Board members give progress report on capital campaign

UTICA — It was fitting that a prayer began the Oct. 1 press conference at Notre Dame Jr./Sr. High School. For the past three years, since the launch of a multi-million capital campaign designed to promote the school as a regional leader in education, members of the campaign committee, the school’s board of directors, students, faculty and members of the community have prayed for the continued success of Utica’s only Catholic high school.

Father Joseph A. Salerno, pastor of Our Lady of Lourdes Parish, Utica, offered his blessing to all those in attendance at the press conference, especially the students. “May God give them knowledge that is rooted in the Gospel… and in doing so, [let them] find hope for themselves and for the world.”

Sister Anna Mae Collins, CSJ, principal of the school, offered words of welcome before John Snyder, an alumnus, chairman of the school’s capital campaign and a parent four students currently attending the school, took to the podium.

“Now is the time to be part of Notre Dame’s success. Now is the time for the community’s rebirth. Now is the time to prepare our students to be “world ready,” stated Snyder.

During the press conference the theme of the school’s capital campaign, “Making Our Kids World Ready” was unveiled. The theme was developed after the review of a Zogby Analytics study, which helped to hone the school’s vision and its priorities of restructuring its facilities and improving instruction methods for students. These improved methods include collaborative problem solving, critical thinking and creating relevant learning experiences in order to prepare them for the “real world.”

Jim Joseph, president of the Notre Dame School board of directors and dean of the Madden School of Business at Le Moyne College, recounted to attendees how at another press conference in June 2013, board officials signed an agreement with Bishop Robert J. Cunningham to lease the school’s property on Burrstone Road, formerly held by the diocese, to Notre Dame’s leadership team for $1 per year for 99 years.

“Two years ago we stood in this very spot and signed a historic agreement with the diocese. We announced the start of our capital campaign. What have we done since then? We have been very good stewards,” stated Joseph. “We have built a board of directors. We have become a leader in the community. We have created a management team that has achieved every goal that has been set. We have offered a scholarship program that is second to none and the envy of every school in the valley. We have seen enrollment grow to over ten percent in just two years. Tell me what other school in New York State is growing as fast [as Notre Dame] and has a waiting list for its elementary school? Notre Dame is an incredible success story and continues to be a shining example for the entire diocese.”

The multi-million capital campaign is in year three of a multi-phased plan. Phase one will result in the building of a multi-purpose auditorium/gym, with groundbreaking expected in spring 2016. This facility will provide an additional 14,000 square feet of space for theater, music recreation and athletics. The building will also serve as a public meeting and assembly venue for the Utica community and will be named in memory of the late Msgr. Francis Willenburg, beloved pastor of St. Agnes Church in Utica, and long-time supporter of youth sports programs in the area.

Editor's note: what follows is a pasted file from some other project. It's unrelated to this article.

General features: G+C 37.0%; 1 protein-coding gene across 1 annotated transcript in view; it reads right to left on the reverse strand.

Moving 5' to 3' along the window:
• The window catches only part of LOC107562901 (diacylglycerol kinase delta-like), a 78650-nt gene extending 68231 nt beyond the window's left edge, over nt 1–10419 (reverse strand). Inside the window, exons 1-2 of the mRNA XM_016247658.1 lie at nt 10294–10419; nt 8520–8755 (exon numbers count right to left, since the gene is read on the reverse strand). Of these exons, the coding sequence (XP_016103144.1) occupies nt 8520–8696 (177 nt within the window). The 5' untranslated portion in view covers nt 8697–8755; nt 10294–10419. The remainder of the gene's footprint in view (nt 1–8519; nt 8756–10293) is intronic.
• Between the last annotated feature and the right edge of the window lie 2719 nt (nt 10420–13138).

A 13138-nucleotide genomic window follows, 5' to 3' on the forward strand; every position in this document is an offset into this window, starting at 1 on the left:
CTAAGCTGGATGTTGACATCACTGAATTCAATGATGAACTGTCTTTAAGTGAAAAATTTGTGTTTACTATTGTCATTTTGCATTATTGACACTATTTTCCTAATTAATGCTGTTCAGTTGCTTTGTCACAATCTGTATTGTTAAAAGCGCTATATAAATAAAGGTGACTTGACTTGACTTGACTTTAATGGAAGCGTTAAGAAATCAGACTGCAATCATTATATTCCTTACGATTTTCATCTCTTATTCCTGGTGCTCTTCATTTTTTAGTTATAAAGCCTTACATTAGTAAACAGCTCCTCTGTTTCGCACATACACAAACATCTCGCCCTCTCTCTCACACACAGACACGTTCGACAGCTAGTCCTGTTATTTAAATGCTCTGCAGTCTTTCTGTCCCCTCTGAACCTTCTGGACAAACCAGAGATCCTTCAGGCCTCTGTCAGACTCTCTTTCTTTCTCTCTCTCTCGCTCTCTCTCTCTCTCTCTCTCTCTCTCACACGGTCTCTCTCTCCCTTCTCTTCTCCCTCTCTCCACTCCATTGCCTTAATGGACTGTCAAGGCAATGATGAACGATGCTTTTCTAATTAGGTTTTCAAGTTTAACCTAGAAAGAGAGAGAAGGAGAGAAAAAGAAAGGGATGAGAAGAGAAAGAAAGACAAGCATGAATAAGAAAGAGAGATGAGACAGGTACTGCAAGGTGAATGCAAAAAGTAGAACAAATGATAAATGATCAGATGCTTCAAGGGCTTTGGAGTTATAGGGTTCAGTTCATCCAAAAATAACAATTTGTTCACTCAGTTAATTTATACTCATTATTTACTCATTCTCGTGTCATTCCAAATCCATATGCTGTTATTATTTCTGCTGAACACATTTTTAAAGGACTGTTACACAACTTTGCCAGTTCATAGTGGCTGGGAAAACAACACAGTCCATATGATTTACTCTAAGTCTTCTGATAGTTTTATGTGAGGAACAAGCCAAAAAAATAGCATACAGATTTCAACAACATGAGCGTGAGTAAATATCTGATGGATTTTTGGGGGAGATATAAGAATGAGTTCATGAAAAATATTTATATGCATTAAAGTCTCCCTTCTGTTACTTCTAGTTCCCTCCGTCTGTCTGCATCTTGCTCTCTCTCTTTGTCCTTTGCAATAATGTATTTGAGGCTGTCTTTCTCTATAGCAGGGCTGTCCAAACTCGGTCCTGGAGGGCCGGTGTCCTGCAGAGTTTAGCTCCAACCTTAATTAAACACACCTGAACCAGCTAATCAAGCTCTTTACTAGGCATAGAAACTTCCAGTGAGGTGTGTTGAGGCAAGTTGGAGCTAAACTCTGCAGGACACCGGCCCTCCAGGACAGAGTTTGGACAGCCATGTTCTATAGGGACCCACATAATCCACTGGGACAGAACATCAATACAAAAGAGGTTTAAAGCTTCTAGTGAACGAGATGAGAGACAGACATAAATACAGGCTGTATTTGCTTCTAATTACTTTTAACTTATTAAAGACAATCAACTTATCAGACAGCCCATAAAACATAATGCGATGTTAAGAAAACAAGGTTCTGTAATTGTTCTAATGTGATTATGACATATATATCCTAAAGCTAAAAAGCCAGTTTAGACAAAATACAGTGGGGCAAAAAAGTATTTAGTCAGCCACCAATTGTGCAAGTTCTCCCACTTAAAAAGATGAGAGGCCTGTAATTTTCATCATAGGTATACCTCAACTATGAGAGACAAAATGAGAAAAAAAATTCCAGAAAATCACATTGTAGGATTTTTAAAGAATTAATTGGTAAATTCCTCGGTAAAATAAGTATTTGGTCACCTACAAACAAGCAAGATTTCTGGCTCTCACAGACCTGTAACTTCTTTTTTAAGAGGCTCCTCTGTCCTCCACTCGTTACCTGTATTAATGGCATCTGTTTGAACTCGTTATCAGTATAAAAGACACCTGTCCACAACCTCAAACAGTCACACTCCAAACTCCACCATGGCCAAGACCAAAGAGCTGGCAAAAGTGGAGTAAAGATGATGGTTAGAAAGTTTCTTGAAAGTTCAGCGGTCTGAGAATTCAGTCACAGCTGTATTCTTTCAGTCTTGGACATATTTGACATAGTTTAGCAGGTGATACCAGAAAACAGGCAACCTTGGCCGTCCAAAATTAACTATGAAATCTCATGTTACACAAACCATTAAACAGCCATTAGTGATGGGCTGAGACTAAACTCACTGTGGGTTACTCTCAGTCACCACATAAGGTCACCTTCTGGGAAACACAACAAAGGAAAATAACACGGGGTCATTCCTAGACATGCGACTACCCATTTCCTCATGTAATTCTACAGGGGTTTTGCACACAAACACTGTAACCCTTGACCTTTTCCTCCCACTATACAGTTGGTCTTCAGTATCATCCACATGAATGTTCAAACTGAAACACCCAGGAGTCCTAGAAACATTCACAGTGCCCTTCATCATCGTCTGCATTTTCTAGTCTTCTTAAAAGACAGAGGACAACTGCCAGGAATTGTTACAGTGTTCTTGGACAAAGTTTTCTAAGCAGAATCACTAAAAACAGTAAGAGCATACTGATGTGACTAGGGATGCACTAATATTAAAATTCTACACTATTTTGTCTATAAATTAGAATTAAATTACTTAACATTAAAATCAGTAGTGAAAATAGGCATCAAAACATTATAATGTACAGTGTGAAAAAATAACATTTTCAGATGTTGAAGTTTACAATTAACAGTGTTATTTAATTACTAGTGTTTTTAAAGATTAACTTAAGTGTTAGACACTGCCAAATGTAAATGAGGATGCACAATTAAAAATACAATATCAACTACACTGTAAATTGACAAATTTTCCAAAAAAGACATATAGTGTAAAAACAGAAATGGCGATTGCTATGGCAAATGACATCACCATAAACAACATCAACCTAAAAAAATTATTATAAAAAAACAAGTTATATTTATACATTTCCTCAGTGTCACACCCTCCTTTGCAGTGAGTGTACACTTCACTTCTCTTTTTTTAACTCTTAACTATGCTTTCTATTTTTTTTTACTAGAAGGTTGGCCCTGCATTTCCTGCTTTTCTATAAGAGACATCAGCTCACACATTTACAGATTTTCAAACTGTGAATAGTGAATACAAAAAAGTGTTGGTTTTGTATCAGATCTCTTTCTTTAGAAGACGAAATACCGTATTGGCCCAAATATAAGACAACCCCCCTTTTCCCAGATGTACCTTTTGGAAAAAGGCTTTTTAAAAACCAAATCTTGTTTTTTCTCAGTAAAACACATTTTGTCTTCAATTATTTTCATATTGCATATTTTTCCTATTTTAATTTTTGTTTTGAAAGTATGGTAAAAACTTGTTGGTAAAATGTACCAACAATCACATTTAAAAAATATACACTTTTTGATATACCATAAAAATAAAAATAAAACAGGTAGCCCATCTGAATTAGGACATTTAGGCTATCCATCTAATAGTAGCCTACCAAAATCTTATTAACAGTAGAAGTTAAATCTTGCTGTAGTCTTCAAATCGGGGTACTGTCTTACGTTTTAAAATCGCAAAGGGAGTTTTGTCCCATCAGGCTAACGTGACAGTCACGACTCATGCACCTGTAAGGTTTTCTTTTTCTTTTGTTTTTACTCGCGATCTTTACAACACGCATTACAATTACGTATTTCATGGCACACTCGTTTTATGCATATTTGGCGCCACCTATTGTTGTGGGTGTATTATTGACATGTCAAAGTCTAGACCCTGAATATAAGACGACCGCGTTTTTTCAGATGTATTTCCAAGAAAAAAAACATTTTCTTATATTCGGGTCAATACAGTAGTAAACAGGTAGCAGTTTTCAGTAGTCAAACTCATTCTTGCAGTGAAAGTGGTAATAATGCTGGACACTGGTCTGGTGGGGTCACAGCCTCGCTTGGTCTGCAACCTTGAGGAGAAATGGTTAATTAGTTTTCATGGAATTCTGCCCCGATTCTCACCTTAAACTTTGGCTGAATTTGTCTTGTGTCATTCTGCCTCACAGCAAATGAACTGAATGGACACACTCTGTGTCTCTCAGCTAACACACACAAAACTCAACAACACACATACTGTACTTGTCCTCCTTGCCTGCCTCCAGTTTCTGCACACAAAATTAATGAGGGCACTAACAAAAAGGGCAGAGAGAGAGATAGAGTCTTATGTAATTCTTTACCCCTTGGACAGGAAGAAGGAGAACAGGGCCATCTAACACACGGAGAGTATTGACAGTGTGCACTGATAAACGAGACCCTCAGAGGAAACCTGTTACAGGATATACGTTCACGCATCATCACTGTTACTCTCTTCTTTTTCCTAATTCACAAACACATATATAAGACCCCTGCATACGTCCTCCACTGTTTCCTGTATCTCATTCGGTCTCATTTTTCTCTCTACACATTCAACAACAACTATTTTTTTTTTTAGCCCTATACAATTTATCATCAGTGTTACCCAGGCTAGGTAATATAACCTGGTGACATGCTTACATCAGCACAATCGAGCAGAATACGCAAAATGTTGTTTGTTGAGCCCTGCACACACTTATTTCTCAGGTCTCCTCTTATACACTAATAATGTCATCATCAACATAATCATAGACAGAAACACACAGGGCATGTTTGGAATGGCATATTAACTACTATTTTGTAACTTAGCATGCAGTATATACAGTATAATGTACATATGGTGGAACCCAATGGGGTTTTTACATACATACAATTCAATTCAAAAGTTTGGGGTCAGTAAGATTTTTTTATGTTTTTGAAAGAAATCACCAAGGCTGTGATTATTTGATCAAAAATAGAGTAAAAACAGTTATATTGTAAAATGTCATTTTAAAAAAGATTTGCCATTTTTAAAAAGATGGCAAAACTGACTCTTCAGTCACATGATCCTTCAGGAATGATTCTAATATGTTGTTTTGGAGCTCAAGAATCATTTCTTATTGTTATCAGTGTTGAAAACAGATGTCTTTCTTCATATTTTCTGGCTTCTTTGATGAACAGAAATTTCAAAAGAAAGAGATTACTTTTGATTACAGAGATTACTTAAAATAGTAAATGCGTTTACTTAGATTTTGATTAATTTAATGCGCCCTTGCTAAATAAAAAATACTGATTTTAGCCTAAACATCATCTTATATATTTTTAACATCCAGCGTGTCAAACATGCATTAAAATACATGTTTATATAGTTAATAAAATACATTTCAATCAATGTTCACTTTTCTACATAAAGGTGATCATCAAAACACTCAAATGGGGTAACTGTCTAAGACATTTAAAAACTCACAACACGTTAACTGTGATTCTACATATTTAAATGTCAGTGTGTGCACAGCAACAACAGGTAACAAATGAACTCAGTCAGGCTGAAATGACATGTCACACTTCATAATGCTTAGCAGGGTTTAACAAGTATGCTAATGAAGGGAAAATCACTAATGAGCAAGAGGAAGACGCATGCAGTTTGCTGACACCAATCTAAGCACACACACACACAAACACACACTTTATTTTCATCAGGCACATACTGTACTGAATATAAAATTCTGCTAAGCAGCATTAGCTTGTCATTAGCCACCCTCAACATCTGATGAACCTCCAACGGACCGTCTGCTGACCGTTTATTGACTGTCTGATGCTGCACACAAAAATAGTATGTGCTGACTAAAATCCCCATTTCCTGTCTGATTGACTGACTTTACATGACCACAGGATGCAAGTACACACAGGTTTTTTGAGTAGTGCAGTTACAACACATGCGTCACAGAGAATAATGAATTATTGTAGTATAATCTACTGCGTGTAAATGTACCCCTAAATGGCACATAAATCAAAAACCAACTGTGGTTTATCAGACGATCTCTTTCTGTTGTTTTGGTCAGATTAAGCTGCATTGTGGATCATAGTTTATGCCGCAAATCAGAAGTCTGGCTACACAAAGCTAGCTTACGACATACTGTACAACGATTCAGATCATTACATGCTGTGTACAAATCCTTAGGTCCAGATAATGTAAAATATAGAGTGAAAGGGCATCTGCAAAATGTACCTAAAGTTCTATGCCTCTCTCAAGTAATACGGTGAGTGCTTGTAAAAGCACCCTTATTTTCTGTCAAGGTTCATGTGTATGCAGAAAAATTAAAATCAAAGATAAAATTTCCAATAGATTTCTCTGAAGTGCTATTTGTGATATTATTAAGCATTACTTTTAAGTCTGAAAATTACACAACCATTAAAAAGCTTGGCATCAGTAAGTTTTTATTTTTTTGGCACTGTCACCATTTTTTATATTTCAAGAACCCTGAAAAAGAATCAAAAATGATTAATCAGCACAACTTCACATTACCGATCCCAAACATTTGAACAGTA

The second phase of the program is the establishment of a $4 million endowed scholarship fund to guarantee all students in the Mohawk Valley affordable accessibility to Notre Dame schools. Each year Notre Dame attracts a large number of applicants but not all students can attend due to financial constraints. With the establishment of an endowed fund, the school can award more than $200,000 grants a year, over and above its yearly scholarships, to students in financial need.

In 1960, Notre Dame High School initially began as an all-boys high school, founded primarily to serve students from Utica Catholic Academy (UCA) and St. Francis de Sales School. In 1976, Notre Dame High School merged with UCA and St. Francis de Sales, becoming a co-ed school and the area’s only Catholic high school. In 1995, two Utica area Catholic junior high schools merged onto the Notre Dame Jr./Sr. High campus, becoming Utica’s only Catholic secondary school.

In the past three years, in addition to the rapid growth in enrollment figures, Notre Dame expanded its visual, music, performing arts curriculums and athletic programs. The school also boasts a 100 percent graduation rate, with 98 percent of its graduates attending college, and has awarded more than $7.1 million dollars in college scholarships and grant money

A highlight of the press conference was the presentation of an oversized $1 million check by Michael Buckley, director for the Good News Foundation, a non-profit Christian organization with a main focus on evangelization. The Good News Foundation initially pledged $4 million toward the capital campaign in matching grants to be distributed in increments over a four-year period.

“The Good News Foundation is primarily focused in the Utica area,” explained Buckley during an interview with the Sun. “We believe in evangelization and what better way to do that than promoting this school? We believe in what [Notre Dame] stands for and are excited to see the school continue to thrive and prepare future Catholic and Christian leaders for life,” stated Buckley.

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